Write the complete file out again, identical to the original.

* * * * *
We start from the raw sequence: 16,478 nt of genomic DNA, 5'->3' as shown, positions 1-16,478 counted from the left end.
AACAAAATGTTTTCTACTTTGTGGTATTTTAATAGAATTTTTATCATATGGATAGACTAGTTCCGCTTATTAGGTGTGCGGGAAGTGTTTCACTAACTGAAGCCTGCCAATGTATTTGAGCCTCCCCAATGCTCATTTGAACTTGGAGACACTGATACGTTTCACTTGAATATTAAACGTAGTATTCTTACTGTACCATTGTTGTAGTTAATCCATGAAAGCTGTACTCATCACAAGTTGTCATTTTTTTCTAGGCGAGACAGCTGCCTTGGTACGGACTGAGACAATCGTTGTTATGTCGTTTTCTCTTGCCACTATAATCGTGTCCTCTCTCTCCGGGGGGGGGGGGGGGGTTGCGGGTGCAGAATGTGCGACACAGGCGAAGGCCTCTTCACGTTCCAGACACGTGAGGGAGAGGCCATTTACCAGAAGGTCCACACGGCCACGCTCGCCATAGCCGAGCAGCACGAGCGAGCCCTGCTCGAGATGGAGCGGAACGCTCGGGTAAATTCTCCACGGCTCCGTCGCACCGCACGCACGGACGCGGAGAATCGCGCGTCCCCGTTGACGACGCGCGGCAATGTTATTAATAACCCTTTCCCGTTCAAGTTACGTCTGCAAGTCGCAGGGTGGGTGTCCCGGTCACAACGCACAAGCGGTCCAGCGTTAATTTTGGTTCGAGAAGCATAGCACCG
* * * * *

We start from the raw sequence: 16,478 nt of genomic DNA, 5'->3' as shown, positions 1-16,478 counted from the left end.
AACAAAATGTTTTCTACTTTGTGGTATTTTAATAGAATTTTTATCATATGGATAGACTAGTTCCGCTTATTAGGTGTGCGGGAAGTGTTTCACTAACTGAAGCCTGCCAATGTATTTGAGCCTCCCCAATGCTCATTTGAACTTGGAGACACTGATACGTTTCACTTGAATATTAAACGTAGTATTCTTACTGTACCATTGTTGTAGTTAATCCATGAAAGCTGTACTCATCACAAGTTGTCATTTTTTTCTAGGCGAGACAGCTGCCTTGGTACGGACTGAGACAATCGTTGTTATGTCGTTTTCTCTTGCCACTATAATCGTGTCCTCTCTCTCCGGGGGGGGGGGGGGGGTTGCGGGTGCAGAATGTGCGACACAGGCGAAGGCCTCTTCACGTTCCAGACACGTGAGGGAGAGGCCATTTACCAGAAGGTCCACACGGCCACGCTCGCCATAGCCGAGCAGCACGAGCGAGCCCTGCTCGAGATGGAGCGGAACGCTCGGGTAAATTCTCCACGGCTCCGTCGCACCGCACGCACGGACGCGGAGAATCGCGCGTCCCCGTTGACGACGCGCGGCAATGTTATTAATAACCCTTTCCCGTTCAAGTTACGTCTGCAAGTCGCAGGGTGGGTGTCCCGGTCACAACGCACAAGCGGTCCAGCGTTAATTTTGGTTCGAGAAGCATAGCACCG